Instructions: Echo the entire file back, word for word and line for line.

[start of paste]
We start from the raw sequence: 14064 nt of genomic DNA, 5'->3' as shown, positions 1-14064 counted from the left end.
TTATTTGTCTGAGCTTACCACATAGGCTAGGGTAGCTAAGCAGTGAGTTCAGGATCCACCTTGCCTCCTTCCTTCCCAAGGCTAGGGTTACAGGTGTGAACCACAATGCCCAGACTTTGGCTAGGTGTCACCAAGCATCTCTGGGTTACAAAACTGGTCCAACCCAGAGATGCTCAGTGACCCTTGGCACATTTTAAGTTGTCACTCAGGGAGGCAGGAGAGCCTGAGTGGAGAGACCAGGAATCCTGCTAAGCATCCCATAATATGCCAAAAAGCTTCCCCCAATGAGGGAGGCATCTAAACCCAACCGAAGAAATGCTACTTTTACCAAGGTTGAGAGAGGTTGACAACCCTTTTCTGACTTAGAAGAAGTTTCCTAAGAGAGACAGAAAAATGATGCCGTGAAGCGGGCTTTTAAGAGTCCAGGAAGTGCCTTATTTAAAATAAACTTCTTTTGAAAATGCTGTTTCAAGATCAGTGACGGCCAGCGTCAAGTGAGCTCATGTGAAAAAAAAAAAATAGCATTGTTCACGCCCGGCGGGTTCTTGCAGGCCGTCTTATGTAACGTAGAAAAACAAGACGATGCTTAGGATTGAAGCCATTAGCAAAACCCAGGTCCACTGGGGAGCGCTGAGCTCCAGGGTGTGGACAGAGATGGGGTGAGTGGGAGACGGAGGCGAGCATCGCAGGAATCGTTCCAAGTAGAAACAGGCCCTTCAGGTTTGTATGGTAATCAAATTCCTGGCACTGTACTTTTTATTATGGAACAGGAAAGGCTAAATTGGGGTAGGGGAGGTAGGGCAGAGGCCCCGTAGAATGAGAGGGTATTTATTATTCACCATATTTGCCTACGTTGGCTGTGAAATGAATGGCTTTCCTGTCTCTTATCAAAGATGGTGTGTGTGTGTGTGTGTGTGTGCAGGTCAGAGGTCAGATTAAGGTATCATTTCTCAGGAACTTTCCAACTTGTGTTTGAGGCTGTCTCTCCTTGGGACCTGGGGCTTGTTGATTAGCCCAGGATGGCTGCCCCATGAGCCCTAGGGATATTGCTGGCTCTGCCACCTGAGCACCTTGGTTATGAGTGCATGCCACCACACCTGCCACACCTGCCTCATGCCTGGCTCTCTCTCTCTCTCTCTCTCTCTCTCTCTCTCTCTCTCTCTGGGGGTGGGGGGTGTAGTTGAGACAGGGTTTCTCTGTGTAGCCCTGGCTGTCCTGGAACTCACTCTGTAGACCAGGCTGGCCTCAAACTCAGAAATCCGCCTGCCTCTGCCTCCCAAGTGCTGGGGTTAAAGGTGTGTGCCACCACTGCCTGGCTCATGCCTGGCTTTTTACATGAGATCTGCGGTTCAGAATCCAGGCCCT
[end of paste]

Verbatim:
We start from the raw sequence: 14064 nt of genomic DNA, 5'->3' as shown, positions 1-14064 counted from the left end.
TTATTTGTCTGAGCTTACCACATAGGCTAGGGTAGCTAAGCAGTGAGTTCAGGATCCACCTTGCCTCCTTCCTTCCCAAGGCTAGGGTTACAGGTGTGAACCACAATGCCCAGACTTTGGCTAGGTGTCACCAAGCATCTCTGGGTTACAAAACTGGTCCAACCCAGAGATGCTCAGTGACCCTTGGCACATTTTAAGTTGTCACTCAGGGAGGCAGGAGAGCCTGAGTGGAGAGACCAGGAATCCTGCTAAGCATCCCATAATATGCCAAAAAGCTTCCCCCAATGAGGGAGGCATCTAAACCCAACCGAAGAAATGCTACTTTTACCAAGGTTGAGAGAGGTTGACAACCCTTTTCTGACTTAGAAGAAGTTTCCTAAGAGAGACAGAAAAATGATGCCGTGAAGCGGGCTTTTAAGAGTCCAGGAAGTGCCTTATTTAAAATAAACTTCTTTTGAAAATGCTGTTTCAAGATCAGTGACGGCCAGCGTCAAGTGAGCTCATGTGAAAAAAAAAAAATAGCATTGTTCACGCCCGGCGGGTTCTTGCAGGCCGTCTTATGTAACGTAGAAAAACAAGACGATGCTTAGGATTGAAGCCATTAGCAAAACCCAGGTCCACTGGGGAGCGCTGAGCTCCAGGGTGTGGACAGAGATGGGGTGAGTGGGAGACGGAGGCGAGCATCGCAGGAATCGTTCCAAGTAGAAACAGGCCCTTCAGGTTTGTATGGTAATCAAATTCCTGGCACTGTACTTTTTATTATGGAACAGGAAAGGCTAAATTGGGGTAGGGGAGGTAGGGCAGAGGCCCCGTAGAATGAGAGGGTATTTATTATTCACCATATTTGCCTACGTTGGCTGTGAAATGAATGGCTTTCCTGTCTCTTATCAAAGATGGTGTGTGTGTGTGTGTGTGTGTGCAGGTCAGAGGTCAGATTAAGGTATCATTTCTCAGGAACTTTCCAACTTGTGTTTGAGGCTGTCTCTCCTTGGGACCTGGGGCTTGTTGATTAGCCCAGGATGGCTGCCCCATGAGCCCTAGGGATATTGCTGGCTCTGCCACCTGAGCACCTTGGTTATGAGTGCATGCCACCACACCTGCCACACCTGCCTCATGCCTGGCTCTCTCTCTCTCTCTCTCTCTCTCTCTCTCTCTCTCTCTCTGGGGGTGGGGGGTGTAGTTGAGACAGGGTTTCTCTGTGTAGCCCTGGCTGTCCTGGAACTCACTCTGTAGACCAGGCTGGCCTCAAACTCAGAAATCCGCCTGCCTCTGCCTCCCAAGTGCTGGGGTTAAAGGTGTGTGCCACCACTGCCTGGCTCATGCCTGGCTTTTTACATGAGATCTGCGGTTCAGAATCCAGGCCCT